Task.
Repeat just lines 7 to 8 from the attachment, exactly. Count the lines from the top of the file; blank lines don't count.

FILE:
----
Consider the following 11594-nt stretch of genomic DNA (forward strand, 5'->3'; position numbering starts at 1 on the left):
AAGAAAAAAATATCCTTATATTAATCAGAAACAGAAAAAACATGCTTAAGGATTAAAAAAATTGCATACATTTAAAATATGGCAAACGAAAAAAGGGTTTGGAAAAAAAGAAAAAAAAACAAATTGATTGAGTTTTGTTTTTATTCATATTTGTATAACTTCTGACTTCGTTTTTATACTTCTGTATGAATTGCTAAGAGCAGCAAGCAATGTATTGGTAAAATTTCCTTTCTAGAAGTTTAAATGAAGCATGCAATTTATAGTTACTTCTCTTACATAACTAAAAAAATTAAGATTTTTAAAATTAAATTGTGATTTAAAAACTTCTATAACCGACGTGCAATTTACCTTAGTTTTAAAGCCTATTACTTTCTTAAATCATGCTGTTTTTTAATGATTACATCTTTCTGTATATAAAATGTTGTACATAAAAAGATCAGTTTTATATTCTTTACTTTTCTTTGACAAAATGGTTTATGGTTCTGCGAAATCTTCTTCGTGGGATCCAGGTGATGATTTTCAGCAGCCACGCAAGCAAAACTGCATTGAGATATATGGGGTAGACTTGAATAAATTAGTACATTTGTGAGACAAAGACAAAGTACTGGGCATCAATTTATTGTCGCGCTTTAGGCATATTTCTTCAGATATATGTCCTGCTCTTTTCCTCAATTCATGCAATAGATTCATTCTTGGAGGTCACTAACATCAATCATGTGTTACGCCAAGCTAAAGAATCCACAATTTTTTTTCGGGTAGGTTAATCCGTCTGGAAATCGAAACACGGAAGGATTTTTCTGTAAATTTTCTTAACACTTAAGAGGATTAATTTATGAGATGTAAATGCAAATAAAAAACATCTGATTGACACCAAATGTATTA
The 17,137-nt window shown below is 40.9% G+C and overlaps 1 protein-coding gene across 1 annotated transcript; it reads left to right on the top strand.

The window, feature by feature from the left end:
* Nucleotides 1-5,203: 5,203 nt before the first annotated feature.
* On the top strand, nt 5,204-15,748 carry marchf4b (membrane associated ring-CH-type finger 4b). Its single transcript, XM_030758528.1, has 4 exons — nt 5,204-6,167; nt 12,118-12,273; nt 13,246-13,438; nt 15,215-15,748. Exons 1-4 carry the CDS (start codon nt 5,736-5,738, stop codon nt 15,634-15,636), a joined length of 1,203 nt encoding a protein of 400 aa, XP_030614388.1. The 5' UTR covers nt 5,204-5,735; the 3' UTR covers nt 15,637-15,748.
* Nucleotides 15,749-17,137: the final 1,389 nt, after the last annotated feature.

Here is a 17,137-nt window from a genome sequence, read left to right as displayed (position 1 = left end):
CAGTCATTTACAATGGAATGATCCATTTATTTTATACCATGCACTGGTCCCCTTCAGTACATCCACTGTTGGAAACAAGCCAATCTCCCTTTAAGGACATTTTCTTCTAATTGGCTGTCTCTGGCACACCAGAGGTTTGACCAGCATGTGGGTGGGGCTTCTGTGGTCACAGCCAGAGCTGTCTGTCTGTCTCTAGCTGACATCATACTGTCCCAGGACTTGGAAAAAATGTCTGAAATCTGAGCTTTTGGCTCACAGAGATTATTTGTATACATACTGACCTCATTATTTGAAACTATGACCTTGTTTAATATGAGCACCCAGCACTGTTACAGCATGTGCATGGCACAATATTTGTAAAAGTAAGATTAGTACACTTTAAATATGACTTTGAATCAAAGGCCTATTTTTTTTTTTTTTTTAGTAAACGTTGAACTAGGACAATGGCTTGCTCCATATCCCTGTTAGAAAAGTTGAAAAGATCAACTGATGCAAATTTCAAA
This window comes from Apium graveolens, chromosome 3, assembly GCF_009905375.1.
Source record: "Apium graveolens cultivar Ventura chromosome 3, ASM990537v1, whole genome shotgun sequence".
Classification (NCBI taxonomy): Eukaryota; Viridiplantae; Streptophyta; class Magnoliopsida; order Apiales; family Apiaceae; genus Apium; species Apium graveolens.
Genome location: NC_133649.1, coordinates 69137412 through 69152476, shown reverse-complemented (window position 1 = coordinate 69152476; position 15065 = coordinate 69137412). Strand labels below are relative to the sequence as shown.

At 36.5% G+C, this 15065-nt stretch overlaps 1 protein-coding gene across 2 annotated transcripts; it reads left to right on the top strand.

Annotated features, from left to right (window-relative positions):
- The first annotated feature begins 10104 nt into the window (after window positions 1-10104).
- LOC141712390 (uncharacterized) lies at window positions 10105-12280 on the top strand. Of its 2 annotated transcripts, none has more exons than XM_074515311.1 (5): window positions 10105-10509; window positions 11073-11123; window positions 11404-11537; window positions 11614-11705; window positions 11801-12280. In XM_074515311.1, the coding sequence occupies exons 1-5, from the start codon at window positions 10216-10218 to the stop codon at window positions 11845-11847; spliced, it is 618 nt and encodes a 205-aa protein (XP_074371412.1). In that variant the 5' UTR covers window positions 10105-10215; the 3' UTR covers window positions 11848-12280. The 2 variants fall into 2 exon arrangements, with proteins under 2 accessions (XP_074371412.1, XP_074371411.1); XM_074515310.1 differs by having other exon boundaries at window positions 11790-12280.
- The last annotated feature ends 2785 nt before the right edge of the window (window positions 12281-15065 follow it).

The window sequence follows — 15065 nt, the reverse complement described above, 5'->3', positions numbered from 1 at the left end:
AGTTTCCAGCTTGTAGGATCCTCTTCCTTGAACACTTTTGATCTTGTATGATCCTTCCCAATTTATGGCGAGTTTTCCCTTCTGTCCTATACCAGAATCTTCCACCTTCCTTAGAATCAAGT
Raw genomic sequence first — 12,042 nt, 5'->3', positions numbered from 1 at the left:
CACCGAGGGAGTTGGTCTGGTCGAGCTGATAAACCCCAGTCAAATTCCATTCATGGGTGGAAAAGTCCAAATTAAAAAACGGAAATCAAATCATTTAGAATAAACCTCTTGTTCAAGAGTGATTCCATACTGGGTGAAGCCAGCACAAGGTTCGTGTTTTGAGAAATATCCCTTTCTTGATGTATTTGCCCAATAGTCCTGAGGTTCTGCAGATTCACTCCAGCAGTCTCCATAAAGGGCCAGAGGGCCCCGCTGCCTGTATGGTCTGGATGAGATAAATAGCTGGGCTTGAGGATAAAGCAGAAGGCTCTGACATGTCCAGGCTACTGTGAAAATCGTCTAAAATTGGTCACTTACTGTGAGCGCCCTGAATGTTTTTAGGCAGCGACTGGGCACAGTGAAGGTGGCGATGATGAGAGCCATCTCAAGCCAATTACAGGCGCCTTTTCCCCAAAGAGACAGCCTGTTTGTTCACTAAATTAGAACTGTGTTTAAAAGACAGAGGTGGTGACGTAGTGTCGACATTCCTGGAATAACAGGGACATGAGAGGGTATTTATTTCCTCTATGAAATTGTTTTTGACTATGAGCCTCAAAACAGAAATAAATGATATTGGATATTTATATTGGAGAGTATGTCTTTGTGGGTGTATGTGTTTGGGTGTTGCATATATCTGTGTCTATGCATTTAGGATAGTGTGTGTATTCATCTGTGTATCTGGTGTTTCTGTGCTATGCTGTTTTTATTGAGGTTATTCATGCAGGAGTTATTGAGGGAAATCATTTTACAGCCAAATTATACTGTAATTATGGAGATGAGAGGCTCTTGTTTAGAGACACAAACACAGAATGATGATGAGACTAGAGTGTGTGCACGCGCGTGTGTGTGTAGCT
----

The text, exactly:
* Nucleotides 15,749-17,137: the final 1,389 nt, after the last annotated feature.

Here is a 17,137-nt window from a genome sequence, read left to right as displayed (position 1 = left end):